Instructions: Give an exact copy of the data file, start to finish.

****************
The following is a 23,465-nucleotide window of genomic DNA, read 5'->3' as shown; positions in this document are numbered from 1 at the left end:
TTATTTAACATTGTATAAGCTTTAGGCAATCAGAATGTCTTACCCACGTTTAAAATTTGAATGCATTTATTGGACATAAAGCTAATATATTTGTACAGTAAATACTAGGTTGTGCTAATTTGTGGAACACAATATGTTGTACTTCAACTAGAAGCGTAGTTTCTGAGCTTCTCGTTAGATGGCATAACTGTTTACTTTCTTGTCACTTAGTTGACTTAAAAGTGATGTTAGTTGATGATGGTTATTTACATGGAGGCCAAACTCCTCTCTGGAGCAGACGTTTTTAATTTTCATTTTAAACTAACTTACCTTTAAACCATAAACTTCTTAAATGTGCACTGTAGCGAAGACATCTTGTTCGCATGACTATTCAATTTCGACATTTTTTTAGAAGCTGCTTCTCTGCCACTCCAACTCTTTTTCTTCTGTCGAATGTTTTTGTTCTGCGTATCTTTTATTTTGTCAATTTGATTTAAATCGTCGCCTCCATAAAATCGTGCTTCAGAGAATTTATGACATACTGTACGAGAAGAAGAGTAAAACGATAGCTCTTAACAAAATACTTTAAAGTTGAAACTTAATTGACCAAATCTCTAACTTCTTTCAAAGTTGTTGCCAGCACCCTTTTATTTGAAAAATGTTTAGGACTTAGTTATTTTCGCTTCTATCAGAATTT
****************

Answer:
The following is a 23,465-nucleotide window of genomic DNA, read 5'->3' as shown; positions in this document are numbered from 1 at the left end:
TTATTTAACATTGTATAAGCTTTAGGCAATCAGAATGTCTTACCCACGTTTAAAATTTGAATGCATTTATTGGACATAAAGCTAATATATTTGTACAGTAAATACTAGGTTGTGCTAATTTGTGGAACACAATATGTTGTACTTCAACTAGAAGCGTAGTTTCTGAGCTTCTCGTTAGATGGCATAACTGTTTACTTTCTTGTCACTTAGTTGACTTAAAAGTGATGTTAGTTGATGATGGTTATTTACATGGAGGCCAAACTCCTCTCTGGAGCAGACGTTTTTAATTTTCATTTTAAACTAACTTACCTTTAAACCATAAACTTCTTAAATGTGCACTGTAGCGAAGACATCTTGTTCGCATGACTATTCAATTTCGACATTTTTTTAGAAGCTGCTTCTCTGCCACTCCAACTCTTTTTCTTCTGTCGAATGTTTTTGTTCTGCGTATCTTTTATTTTGTCAATTTGATTTAAATCGTCGCCTCCATAAAATCGTGCTTCAGAGAATTTATGACATACTGTACGAGAAGAAGAGTAAAACGATAGCTCTTAACAAAATACTTTAAAGTTGAAACTTAATTGACCAAATCTCTAACTTCTTTCAAAGTTGTTGCCAGCACCCTTTTATTTGAAAAATGTTTAGGACTTAGTTATTTTCGCTTCTATCAGAATTT